How Much Do We Need as a Down Payment to Buy a Home?
A reader asks: "I am confused about the down payment we need to buy a home. My boyfriend and I have been saving to buy a home. So far, we have about $2,000 in the bank. Some of our friends say we should put up a down payment that is at least 3% of the sales price. For a $200,000 home, that's $6,000 for a down payment, and that seems like not enough money. How much are we required to put down to buy a home? What is the minimum down payment we need for home buying?"
It's admirable that the two of you are saving up for a down payment to buy a home. Some couples, especially in California, simply go driving around on a Sunday, spot an open house, stumble inside and end up making an offer without giving home buying a second thought. Putting your finances in order and making sure you have enough of a down payment saved, plus closing costs is smart.
Is an Earnest Money Deposit the Same as a Down Payment?
For starters, I'd say that you are confusing a down payment with an earnest money deposit. A down payment is a percentage of the sales price that a home buyer pays out of pocket. Some lucky home buyers can ask mom and dad for a down payment. The balance of the purchase price after a down payment is deducted is the amount of your mortgage.
An earnest money deposit is the amount of money paid to secure a purchase contract. It is part of your down payment and is generally dictated by local home buying customs. The earnest money deposit can vary from a small amount such as $100 or $500 to a larger amount such as $1,000 to $50,000, depending on the sales price.
Earnest money is generally 1 percent to 3 percent of the sales price. It is money that can be at risk if a buyer defaults on the contract, known as liquidated damages. It shows you have good faith intentions to buy the home.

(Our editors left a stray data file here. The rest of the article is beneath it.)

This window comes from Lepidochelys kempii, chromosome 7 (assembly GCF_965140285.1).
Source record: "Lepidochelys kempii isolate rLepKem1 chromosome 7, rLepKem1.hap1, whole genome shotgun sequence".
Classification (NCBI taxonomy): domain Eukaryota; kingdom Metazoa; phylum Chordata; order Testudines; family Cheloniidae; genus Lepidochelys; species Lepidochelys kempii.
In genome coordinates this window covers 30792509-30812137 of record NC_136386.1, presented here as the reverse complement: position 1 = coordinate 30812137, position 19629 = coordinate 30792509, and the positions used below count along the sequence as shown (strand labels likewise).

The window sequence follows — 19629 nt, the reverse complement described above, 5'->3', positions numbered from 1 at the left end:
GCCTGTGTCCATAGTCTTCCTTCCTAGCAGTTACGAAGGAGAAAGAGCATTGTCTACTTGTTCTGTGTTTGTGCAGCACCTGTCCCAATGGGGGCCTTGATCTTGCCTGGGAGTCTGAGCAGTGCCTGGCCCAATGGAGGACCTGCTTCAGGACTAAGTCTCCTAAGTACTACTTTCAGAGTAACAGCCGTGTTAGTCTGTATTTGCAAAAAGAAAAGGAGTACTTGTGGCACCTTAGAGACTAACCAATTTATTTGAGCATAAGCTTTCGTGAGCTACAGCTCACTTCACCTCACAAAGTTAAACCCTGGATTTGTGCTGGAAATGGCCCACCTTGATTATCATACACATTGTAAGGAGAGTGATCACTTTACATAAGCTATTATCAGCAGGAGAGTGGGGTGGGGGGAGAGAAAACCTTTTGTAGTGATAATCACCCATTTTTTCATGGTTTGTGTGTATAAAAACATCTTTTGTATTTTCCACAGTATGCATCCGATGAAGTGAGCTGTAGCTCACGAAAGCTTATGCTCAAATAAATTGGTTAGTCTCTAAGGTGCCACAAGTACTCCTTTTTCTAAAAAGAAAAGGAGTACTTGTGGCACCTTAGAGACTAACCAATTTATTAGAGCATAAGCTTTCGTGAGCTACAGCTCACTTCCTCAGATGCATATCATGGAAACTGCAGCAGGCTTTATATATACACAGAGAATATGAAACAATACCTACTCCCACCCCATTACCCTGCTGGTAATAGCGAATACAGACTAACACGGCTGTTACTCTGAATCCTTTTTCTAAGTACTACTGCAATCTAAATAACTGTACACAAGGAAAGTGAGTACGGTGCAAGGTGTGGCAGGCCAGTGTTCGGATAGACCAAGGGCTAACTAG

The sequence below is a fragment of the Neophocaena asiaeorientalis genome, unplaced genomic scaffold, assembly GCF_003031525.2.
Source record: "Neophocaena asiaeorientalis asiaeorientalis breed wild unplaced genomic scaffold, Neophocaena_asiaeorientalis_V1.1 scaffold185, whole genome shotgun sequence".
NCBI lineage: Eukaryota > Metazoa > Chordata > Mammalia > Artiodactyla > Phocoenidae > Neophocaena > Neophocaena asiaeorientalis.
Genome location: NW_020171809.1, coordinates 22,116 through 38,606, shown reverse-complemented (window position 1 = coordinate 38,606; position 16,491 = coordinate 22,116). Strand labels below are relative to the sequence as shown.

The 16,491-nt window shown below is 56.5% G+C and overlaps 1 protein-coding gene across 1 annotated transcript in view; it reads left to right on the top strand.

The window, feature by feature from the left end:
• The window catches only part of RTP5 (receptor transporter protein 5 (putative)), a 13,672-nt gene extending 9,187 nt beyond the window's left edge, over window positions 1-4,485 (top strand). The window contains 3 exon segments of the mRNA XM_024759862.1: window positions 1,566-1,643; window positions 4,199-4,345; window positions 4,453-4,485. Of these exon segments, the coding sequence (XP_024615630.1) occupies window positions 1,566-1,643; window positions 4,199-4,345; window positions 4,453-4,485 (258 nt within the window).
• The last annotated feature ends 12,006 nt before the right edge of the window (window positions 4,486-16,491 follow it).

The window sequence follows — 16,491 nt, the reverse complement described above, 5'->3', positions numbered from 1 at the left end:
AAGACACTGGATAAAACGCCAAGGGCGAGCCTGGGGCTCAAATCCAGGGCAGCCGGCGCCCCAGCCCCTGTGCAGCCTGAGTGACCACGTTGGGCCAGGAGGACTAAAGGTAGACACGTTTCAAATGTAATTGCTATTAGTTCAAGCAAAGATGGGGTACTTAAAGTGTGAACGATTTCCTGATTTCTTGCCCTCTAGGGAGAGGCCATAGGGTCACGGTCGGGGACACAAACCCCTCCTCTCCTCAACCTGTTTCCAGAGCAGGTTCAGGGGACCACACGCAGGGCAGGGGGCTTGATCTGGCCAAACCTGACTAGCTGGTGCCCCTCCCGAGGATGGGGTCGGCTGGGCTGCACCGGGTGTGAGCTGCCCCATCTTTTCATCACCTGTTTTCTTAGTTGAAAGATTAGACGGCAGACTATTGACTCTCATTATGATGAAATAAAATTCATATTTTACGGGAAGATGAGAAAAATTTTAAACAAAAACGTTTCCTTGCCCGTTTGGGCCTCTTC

In multiple-offer situations, buyers who put down a larger earnest money deposit often gain an advantage. Even though it's all the same money in the end to the seller, sellers often see a big earnest money deposit as a sign the buyer is committed and serious.
Types of Minimum Down Payments
The amount of minimum down payment required will depend on the type of loan that you choose. Each mortgage loan type carries its own guidelines. Gone are the days of 80 / 20 combo loans and liar loans, also known as stated income loans. Today, underwriters closely scrutinize a borrower's ability to repay the loan. They don't want borrowers to overextend themselves and end up in foreclosure or a short sale down the road.
- Minimum Down Payment for a VA Loan: A VA loan, created by the government in 1944, is one of the best deals going in America. It offers competitive rates and attractive terms to past and present military members of our armed services. The best thing about a VA loan? No down payment. That's right. Zero down to qualified vets.
- Minimum Down Payment for an FHA Loan: Another government program, the FHA loan, has been around even longer than the VA loan program. FHA loans have been part of the American mortgage system since 1934. The minimum down payment requirement for an FHA loan is 3.5 percent. For a $100,000 sales price, the minimum down payment is $3,500. There is also an MI premium that can be folded into the loan.
- Minimum Down Payment for a Conventional Loan: Most conventional loans are fixed-rate mortgages. These types of loans have offered flexible down payment plans in the past, but the push for the future is to increase the down payment minimums. While 100 percent loans are not available, typically you can find, with a high enough FICO score, a loan for a 3 percent down payment. Some special conventional loans for certain classes of professional people such as teachers, for example, can require zero down.
- There are also 10 percent down payment and 15 percent down payment loans. All 3 of these types of loans involve PMI. As time goes on, the push will be for a minimum 20 percent down payment. With 20 percent down, there is no PMI.
Conventional wisdom says you should put down as much as you feel comfortable putting down to buy a home. Generally, more is better than less. But don't wipe out your savings account to do it. You will still need to have funds set aside for a rainy day and for things to buy after buying a home.
At the time of writing, Elizabeth Weintraub, CalBRE #00697006, is a Broker-Associate at Lyon Real Estate in Sacramento, California.